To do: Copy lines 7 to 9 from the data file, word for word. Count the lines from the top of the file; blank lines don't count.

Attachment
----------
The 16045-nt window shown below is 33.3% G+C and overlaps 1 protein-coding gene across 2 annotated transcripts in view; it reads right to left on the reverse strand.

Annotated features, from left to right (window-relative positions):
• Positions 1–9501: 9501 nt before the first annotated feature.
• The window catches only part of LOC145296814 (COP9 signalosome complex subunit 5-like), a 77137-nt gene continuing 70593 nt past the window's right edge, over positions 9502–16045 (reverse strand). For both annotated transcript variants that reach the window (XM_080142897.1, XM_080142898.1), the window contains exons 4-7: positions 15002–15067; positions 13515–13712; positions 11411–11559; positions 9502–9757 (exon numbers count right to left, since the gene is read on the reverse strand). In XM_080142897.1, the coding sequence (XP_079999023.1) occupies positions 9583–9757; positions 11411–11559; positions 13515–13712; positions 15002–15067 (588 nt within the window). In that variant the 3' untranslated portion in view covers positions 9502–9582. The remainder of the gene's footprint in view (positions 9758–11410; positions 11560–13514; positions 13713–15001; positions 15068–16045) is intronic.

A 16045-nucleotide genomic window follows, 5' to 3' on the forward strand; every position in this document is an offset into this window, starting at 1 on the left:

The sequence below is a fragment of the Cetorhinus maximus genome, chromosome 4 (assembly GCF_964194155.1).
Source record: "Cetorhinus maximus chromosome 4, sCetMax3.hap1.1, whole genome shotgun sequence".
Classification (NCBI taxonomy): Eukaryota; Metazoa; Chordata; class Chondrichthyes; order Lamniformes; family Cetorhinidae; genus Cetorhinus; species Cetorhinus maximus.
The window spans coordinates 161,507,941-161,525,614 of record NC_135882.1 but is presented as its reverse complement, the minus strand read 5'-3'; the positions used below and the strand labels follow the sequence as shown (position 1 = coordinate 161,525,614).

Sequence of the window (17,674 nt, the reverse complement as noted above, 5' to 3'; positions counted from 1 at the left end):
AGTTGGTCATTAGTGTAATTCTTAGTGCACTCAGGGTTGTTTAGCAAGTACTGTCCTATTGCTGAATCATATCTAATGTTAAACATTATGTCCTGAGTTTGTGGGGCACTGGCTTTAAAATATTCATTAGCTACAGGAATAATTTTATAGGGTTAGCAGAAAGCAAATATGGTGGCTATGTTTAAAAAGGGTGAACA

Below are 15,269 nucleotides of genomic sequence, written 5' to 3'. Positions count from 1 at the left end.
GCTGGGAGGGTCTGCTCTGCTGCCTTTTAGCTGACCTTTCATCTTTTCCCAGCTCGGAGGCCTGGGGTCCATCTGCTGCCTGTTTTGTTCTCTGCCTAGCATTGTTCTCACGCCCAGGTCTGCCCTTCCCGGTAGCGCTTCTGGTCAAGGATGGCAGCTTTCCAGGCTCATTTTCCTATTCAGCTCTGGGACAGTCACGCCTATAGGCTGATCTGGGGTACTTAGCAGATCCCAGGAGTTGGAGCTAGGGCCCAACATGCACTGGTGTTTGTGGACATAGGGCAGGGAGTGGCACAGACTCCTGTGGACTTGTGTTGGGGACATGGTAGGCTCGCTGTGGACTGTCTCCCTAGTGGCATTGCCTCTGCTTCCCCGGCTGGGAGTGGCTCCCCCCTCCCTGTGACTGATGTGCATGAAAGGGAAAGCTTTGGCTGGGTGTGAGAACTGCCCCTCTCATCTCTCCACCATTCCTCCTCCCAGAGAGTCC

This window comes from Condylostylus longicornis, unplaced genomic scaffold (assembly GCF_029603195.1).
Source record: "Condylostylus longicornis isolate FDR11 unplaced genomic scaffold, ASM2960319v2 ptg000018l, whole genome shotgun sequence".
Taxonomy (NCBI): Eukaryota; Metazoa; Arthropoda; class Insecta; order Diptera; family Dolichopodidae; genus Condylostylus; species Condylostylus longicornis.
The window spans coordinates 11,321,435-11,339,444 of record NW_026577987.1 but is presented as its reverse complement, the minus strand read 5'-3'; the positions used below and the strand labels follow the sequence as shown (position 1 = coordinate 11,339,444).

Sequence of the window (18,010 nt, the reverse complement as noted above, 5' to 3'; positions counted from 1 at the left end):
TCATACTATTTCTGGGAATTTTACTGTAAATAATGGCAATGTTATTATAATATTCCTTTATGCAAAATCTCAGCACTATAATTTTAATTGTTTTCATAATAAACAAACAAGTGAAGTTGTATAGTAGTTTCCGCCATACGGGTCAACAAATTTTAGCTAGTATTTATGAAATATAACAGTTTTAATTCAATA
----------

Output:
Source record: "Cetorhinus maximus chromosome 4, sCetMax3.hap1.1, whole genome shotgun sequence".
Classification (NCBI taxonomy): Eukaryota; Metazoa; Chordata; class Chondrichthyes; order Lamniformes; family Cetorhinidae; genus Cetorhinus; species Cetorhinus maximus.
The window spans coordinates 161,507,941-161,525,614 of record NC_135882.1 but is presented as its reverse complement, the minus strand read 5'-3'; the positions used below and the strand labels follow the sequence as shown (position 1 = coordinate 161,525,614).